The Hollywood Theatre building is another step closer to being purchased by Andrew Volna. The City Council on May 9th authorized the sale of the building for $1.00 to Volna’s company, Out of the Past Redevelopment. Volna’s company received the building for that amount due to the extensive amount of redevelopment which needs to be done to make the building functional once again.
The City’s authorization of the sale approved the terms which Out of the Past Redevelopment must meet. Over the next 22 months Out of the Past Redevelopment must rehabilitate the exterior and façade, which includes the Hollywood sign and marquee, as well as rehabilitate the lobby, reconstruct the ticket booth and to preserve historic elements in the auditorium and inner lobby of the building.
Audubon Neighborhood Association Community Meeting September 10, 2012
Board Members Present: Nic Baker, Justin Kwong, Adam Sieve, Sean Koebele, Jeff Smyser, Craig Pederson and Kevin Kelly.
Absent: Melanie Birke and Candace Baker.
This meeting consisted of a community discussion on a potential redevelopment of the Hollywood Theatre.
Four presenters addressed community members: Miles Mercer, City of Minneapolis CPED staff, Minneapolis 1st Ward Council Member Kevin Reich, Andrew Volna of Noiseland Industries and Apiary, LLC. and Meghan Elliott of PVN.
Ask any Northeaster of a certain age and you’ll hear a story—a first date, the lush décor, the classic movie featuring the glamorous stars of another day. Ask a 21st century newcomer and you’ll hear a story of a rundown eyesore covered with tattered placards. Ask a preservationist and you’ll learn just why the Hollywood is an architectural treasure of historic import. There are clear differences of memory—and opinion—surrounding the Hollywood Theater, 2815 Johnson Northeast in Minneapolis.
Savage Umbrella opens its 2011-2012 season with the premiere of “The Ravagers” this November at the historic Hollywood Theater in Northeast Minneapolis. With a cast of 22 performers ranging from ages 16 to 62, the production marks the theater company’s most ambitious project yet.
“The Ravagers” is loosely based on the ancient Greek play “The Suppliants” by Aeschylus. In “The Suppliants,” Danaus is tyrant of Argos and has 50 daughters who are set to marry their 50 Egyptian cousins. To avoid giving up power to his future sons-in-law, Danaus tells his daughters to murder their new husbands on their wedding night. All do, except for one. “The Ravagers” explores what happens when one daughter discovers herself at the precipice between obedience and resistance.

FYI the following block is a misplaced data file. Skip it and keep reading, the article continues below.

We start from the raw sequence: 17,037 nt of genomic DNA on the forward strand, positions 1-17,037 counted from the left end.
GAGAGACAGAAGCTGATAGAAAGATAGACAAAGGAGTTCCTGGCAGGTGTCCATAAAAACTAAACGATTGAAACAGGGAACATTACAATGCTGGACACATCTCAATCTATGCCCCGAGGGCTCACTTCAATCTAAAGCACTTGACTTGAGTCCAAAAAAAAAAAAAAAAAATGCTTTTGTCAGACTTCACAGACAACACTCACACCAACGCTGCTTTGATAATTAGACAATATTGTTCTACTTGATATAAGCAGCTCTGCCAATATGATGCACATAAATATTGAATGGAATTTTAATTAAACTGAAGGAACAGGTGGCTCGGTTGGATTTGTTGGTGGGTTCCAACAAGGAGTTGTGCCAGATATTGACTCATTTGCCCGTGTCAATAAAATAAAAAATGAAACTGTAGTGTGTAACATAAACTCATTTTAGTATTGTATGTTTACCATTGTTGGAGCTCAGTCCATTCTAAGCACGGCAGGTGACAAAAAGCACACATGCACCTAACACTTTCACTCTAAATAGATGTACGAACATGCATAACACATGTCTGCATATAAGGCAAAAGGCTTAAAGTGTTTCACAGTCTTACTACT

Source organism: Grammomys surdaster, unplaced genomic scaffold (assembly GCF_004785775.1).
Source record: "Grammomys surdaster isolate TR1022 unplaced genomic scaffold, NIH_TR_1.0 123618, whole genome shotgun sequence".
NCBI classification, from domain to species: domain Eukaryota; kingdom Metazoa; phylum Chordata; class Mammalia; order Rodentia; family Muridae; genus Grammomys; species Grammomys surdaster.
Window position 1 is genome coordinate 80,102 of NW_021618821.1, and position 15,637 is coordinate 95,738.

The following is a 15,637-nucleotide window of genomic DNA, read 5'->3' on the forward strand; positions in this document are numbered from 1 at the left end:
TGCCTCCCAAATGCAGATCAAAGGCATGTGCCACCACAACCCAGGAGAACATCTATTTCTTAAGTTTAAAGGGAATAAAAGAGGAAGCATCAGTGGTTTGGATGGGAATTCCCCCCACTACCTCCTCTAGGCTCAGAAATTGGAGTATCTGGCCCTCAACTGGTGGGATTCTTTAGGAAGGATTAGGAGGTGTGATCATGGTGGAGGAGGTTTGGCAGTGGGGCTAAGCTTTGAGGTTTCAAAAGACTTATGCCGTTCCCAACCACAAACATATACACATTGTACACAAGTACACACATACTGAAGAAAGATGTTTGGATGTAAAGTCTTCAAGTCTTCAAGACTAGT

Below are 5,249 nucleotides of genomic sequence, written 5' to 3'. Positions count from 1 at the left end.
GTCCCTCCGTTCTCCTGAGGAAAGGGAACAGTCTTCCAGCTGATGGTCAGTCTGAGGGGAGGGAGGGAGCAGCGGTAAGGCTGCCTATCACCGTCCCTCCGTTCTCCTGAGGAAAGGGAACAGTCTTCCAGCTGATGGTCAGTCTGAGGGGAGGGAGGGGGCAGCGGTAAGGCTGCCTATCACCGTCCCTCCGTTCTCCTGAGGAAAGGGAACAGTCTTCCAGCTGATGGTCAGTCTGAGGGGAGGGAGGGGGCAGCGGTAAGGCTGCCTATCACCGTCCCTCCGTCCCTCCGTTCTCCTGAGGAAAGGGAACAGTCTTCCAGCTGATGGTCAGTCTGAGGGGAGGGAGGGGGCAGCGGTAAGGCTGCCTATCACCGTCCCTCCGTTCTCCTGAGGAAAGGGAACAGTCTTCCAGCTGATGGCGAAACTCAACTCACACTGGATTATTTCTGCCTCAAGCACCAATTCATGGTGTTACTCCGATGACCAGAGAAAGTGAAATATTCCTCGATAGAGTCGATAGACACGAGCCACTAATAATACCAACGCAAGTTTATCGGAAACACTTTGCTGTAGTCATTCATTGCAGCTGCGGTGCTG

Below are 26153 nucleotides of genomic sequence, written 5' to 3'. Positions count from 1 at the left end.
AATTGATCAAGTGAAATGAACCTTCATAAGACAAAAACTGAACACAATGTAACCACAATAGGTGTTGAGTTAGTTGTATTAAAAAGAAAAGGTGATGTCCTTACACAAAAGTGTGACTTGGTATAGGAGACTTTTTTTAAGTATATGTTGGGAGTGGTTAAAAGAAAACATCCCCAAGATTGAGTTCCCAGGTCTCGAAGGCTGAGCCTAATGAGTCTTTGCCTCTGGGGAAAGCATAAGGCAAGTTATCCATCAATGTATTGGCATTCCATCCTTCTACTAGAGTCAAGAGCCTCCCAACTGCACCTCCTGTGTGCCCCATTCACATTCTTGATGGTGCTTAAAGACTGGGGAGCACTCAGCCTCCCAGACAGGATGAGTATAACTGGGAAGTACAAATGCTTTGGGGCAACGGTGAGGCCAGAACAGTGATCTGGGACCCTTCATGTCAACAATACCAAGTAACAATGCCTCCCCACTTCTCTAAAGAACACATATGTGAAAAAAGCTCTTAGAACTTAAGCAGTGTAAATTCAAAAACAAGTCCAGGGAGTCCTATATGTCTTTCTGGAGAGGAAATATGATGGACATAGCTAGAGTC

The Ravagers is written by Blake E. Bolan and Laura Leffler-McCabe and is directed by Blake E. Bolan.
Looking for something different to do this month? Why not spend a July evening at the Hollywood Theater, viewing Theatre Pro Rata’s production of Waiting for Godot? The Hollywood Theater, once a vibrant art deco movie theater in Northeast Minneapolis that operated from 1935 to 1987, will once again open its doors temporarily for the production.
Each year, Theatre Pro Rata, (celebrating its 10th season) takes one of its productions on the road. Last year’s production, Traveling Light , was performed in Layman’s Cemetery.
The City of Minneapolis and the Audubon Neighborhood Association are sponsoring a free open house and art viewing for the public on the Saturday afternoon of Art-A-Whirl (May 21) from noon to 5:00. Here is a chance to see the inside of the Theater and view artwork created by Northeast public school students.
Visitors will have access to the lobby, front corridor, and main hall. In addition, the artwork of students at Pillsbury Elementary, Waite Park Elementary, Northeast Middle School, and Edison High School will be on display at the Theater.
Finally, this July the Theatre Pro Rata group will put on a live performance in the Hollywood of the play Waiting for Godot. Members of Pro Rata will be on hand during the open house to talk about their production and sell tickets ($14 - $41, sliding scale, cash or check only). More information at www.theatreprorata.org.